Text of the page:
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I am currently working on the English idiomatic phrase "Someone is said (to do/to be doing/to have done) something," and, try as I might, I cannot find any worthwhile piece of information about the question I am asking myself.

Provided that…

  • "It is said that John is a spy." becomes "John is said to be a spy." (Simple Infinitive)
  • "It is said that John is having an affair." becomes "John is said to be having an affair." (Continuous Infinitive)
  • "It is said that John spent some time in jail." becomes "John is said to have spent some time in jail." (Perfect Infinitive)

what, then, does "It is said that John will leave for good." become? Is there anything in English like a future infinitive?

John is said to be to leave for good. (?)

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    No such thing as future infinitive in English or in other modern European languages. The way to phrase what you want to say in the passive form would be "John is said to be going to (or about to) leave for good"
    – Trunk
    Sep 27 '20 at 12:43
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    Why did you change the activity in your example? In the interest of parallelism, why not provide examples of: "to spy", "to be spying", "to have spied".
    – Wyck
    Sep 28 '20 at 13:39
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In tenses where we can't use auxiliary verbs, will is replaced by going to:

John is said to be going to leave for good.

However, most of the time we'd just use the present continuous, even though it's a future event:

John is said to be leaving for good.

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    It’s difficult to improve on your answer, short and sweet. The other possibilities are all more cumbersome and less natural.
    – tchrist
    Sep 27 '20 at 1:37
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    Boldly going to go where no one will have gone before. Sep 27 '20 at 14:20
  • Is there any reason John is said to leave for good cannot mean "It is said that John will leave for good"?
    – listeneva
    Sep 28 '20 at 7:38
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    @listeneva: My impression is that the verb tense "John is said to X" usually doesn't tell you what John is going to do, but what John habitually does. So "John is said to talk in his sleep" would be idiomatic, but "John is said to leave for good" means that people say that John has left for good multiple times. Sep 28 '20 at 11:43
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Future Infinitives?

I don’t mean to detract from the clarity and correctness of Peter Shor’s answer. You should use what he said to use here. I’d like to address the theoretical notion of “future infinitives” in English.

Mind you, Ancient Latin did have infinitives inflected for tense and voice, and Modern Portuguese today has so-called “personal” infinitives which are inflected for person and number.

But not English. You cannot inflect an English infinitive.

What English does have

Here are the four most common infinitive constructions in English:

  1. infinitive: to hold him responsible
  2. perfect infinitive: to have held him responsible
  3. passive infinitive: (for) him to be held responsible
  4. perfect passive infinitive: (for) him to have been held responsible

There is no future to be seen there. That’s because the infinitive in English — such as be, have, go, or hold — is morphologically inert: it lacks any vestige of inflectional morphology. Try as you may, you cannot fiddle its internal bits to produce some alternate form of the base verb that now expresses traits like its person or number, time or mood, voice or aspect, or even its grammatical relationships with other syntactic constituents.

It’s not that English is incapable of expressing those traits in its infinitive constructions. You simply have to include various extra words along with your infinitives when you want to express those ideas.

So let’s look at some of those specific approaches in the context of your question.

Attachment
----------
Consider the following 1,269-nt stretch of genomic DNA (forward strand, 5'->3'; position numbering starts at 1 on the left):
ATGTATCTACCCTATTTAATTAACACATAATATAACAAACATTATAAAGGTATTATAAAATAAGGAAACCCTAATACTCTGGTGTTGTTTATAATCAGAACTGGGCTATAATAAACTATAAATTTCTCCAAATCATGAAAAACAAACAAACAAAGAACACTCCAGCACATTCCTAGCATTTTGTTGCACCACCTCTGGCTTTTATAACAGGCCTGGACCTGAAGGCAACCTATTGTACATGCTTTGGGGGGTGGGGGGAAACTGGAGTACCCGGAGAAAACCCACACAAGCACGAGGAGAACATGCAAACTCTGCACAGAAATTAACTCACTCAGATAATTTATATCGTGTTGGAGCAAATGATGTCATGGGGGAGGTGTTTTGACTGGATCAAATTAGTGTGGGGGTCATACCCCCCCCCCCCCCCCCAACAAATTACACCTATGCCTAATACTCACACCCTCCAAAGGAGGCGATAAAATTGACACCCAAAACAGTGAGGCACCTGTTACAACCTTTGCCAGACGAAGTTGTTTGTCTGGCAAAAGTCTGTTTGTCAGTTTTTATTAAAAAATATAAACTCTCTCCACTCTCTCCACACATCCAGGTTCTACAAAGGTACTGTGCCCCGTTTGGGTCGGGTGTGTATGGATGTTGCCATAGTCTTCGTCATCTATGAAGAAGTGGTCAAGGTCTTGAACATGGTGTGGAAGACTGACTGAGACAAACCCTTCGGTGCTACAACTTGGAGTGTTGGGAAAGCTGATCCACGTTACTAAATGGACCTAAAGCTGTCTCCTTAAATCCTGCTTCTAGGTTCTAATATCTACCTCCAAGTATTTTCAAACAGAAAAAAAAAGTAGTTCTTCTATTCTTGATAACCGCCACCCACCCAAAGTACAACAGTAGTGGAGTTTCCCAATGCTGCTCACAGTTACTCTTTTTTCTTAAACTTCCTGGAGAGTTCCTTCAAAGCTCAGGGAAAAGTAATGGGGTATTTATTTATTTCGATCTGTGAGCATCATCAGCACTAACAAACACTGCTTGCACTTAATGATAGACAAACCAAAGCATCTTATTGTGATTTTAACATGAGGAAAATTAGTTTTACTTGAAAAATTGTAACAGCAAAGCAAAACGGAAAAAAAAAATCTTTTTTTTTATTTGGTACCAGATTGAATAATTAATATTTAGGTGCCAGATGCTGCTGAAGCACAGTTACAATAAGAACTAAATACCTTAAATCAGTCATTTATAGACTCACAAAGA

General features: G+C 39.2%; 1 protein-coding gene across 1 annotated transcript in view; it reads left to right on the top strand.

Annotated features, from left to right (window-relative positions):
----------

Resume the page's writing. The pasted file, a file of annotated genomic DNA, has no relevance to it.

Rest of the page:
Concrete Approaches

Here we talk about a past event in various ways:

  • John left yesterday. (a past event)
  • They say that John left yesterday. (a past event described in the present)
  • They said that John left yesterday. (a past event described in the past)
  • They will say that John left yesterday. (a past event described in the future)
  • It is said that John left yesterday. (a past event described in the present)
  • It was said that John left yesterday. (a past event described in the past)
  • It will be said that John left yesterday. (a past event described in the future)
  • John is said to have left yesterday. (a past event described in the present)
  • John was said to have left yesterday. (a past event described in the past)
  • John will be said to have left yesterday. (a past event described in the future)

Just keep in mind that this version also talks about a past event in the present, but it has the added connotation that you're sure he did so:

  • John will have left yesterday. (a past event you're sure of)

Which leads to this sort of thing:

  • They say that John will have left yesterday. (a past event you're sure of described in the present)
  • They said that John will have left yesterday.(a past event you're sure of described in the past)
  • They will say that John will have left yesterday. (a past event you're sure of described in the future)
  • John is said to have left yesterday. (a past event you're sure of described in the present)
  • John was said to have left yesterday. (a past event you're sure of described in the present)
  • John will be said to have left yesterday. (a past event you're sure of described in the future)

Here we talk about a future event in various ways:

  • John will leave tomorrow. (a future event)
  • They say that John will leave tomorrow. (a future event described in the present)
  • They said that John would leave tomorrow. (a future event described in the past)
  • They will say that John will leave tomorrow. (a future event described in the future)
  • It is said that John will leave tomorrow. (a future event described in the present)
  • It was said that John would leave tomorrow. (a future event described in the past)
  • It will be said that John will leave tomorrow. (a future event described in the future)

However, these versions don't sound as good:

  • John is said to leave tomorrow. (a future event described in the present)
  • John was said to leave tomorrow. (a future event described in the past)
  • John will be said to leave tomorrow. (a future event described in the future)

That's because we prefer to use be plus a nonfinite verb form to talk about the "normal" present in English. Here are three ways, of which the last is the most customary:

  • John leaves today. (present of leave)
  • John is to leave today. (present of be to plus infinitive of leave)
  • John is leaving today. (present of be plus progressive of leave)

Choosing the last of those, meaning be plus a progressive, makes it easier to convert to your formulation using John is said to plus the infinitive: